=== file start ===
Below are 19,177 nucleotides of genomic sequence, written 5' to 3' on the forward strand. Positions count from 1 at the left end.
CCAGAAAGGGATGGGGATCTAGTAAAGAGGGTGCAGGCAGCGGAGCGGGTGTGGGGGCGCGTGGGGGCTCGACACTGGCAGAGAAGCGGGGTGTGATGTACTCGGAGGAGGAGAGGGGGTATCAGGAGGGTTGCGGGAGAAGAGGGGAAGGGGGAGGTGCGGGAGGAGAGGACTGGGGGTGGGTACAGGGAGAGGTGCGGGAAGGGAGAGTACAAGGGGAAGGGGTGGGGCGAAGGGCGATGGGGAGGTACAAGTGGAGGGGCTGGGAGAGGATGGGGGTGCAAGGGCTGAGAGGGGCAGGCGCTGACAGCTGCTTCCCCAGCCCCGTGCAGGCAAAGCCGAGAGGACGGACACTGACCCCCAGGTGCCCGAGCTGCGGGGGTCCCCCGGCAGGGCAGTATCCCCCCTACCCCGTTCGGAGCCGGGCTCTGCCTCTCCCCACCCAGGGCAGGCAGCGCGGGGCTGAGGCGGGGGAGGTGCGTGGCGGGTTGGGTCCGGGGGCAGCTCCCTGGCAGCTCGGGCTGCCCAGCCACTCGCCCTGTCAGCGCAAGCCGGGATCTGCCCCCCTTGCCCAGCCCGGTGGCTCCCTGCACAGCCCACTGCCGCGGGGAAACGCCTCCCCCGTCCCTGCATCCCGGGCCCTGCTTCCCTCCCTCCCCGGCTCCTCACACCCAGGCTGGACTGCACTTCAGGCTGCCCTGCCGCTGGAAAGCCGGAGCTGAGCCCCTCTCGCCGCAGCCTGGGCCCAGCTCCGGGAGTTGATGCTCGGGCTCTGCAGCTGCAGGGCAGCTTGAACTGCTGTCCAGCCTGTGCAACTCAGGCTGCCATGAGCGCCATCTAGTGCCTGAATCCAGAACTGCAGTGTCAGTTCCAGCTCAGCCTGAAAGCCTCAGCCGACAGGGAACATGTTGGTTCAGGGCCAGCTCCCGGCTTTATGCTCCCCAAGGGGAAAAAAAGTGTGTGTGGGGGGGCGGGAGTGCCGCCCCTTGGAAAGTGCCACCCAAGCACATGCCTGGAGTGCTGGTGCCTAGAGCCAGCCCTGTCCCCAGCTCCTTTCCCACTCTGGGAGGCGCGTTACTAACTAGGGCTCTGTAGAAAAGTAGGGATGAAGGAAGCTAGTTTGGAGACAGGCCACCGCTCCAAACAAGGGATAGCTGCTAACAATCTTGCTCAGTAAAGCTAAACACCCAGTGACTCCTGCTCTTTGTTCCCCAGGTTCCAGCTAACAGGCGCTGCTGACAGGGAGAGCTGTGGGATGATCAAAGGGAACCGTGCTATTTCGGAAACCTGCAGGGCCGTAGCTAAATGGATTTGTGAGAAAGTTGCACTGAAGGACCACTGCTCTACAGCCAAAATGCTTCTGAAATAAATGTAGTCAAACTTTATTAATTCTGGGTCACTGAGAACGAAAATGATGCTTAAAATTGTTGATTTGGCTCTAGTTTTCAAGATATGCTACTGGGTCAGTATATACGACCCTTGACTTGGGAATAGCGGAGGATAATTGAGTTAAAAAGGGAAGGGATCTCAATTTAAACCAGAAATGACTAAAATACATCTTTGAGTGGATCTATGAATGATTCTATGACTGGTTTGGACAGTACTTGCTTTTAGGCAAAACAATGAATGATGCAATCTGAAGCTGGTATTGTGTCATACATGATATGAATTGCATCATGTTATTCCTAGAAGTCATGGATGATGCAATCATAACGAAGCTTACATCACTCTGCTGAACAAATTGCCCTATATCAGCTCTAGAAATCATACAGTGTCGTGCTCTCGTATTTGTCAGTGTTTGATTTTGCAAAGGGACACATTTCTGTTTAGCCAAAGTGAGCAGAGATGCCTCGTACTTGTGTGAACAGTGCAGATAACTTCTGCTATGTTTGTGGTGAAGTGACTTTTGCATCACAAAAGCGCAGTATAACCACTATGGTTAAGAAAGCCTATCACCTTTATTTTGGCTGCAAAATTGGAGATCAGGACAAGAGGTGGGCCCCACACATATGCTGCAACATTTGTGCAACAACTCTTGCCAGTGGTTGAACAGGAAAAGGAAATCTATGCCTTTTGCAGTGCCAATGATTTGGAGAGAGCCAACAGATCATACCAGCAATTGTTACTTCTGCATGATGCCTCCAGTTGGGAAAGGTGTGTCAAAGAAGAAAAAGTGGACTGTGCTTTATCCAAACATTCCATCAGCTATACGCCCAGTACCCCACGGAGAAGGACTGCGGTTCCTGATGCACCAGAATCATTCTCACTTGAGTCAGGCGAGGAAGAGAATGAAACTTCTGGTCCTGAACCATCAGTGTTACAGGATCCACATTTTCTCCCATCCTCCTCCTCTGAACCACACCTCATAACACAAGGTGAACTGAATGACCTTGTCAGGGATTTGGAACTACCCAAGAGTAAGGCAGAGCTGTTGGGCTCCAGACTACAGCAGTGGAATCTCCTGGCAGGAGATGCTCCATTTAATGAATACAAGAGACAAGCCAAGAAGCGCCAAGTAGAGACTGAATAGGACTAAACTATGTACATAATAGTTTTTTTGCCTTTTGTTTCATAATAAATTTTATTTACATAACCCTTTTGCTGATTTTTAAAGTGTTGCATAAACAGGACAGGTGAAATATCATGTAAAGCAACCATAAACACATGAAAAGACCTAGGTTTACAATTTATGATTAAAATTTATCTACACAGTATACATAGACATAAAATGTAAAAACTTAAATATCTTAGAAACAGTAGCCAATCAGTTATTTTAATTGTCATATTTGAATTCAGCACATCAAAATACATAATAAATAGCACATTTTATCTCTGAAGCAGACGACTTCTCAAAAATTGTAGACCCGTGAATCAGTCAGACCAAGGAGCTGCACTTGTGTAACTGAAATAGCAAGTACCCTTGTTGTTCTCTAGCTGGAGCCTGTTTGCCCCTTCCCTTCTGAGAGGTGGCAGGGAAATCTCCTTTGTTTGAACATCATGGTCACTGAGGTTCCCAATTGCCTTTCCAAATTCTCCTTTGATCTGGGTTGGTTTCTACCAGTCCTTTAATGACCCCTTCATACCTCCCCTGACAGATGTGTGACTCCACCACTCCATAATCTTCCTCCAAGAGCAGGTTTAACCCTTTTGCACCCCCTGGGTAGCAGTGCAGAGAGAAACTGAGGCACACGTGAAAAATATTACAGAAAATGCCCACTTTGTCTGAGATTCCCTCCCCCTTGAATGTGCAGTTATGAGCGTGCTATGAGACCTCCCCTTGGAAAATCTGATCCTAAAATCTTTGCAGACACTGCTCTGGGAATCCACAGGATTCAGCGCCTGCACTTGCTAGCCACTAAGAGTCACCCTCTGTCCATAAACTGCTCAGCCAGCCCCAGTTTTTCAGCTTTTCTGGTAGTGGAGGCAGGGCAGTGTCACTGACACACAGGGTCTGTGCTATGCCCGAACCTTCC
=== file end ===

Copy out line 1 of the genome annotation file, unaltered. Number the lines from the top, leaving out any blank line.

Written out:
Below are 19,177 nucleotides of genomic sequence, written 5' to 3' on the forward strand. Positions count from 1 at the left end.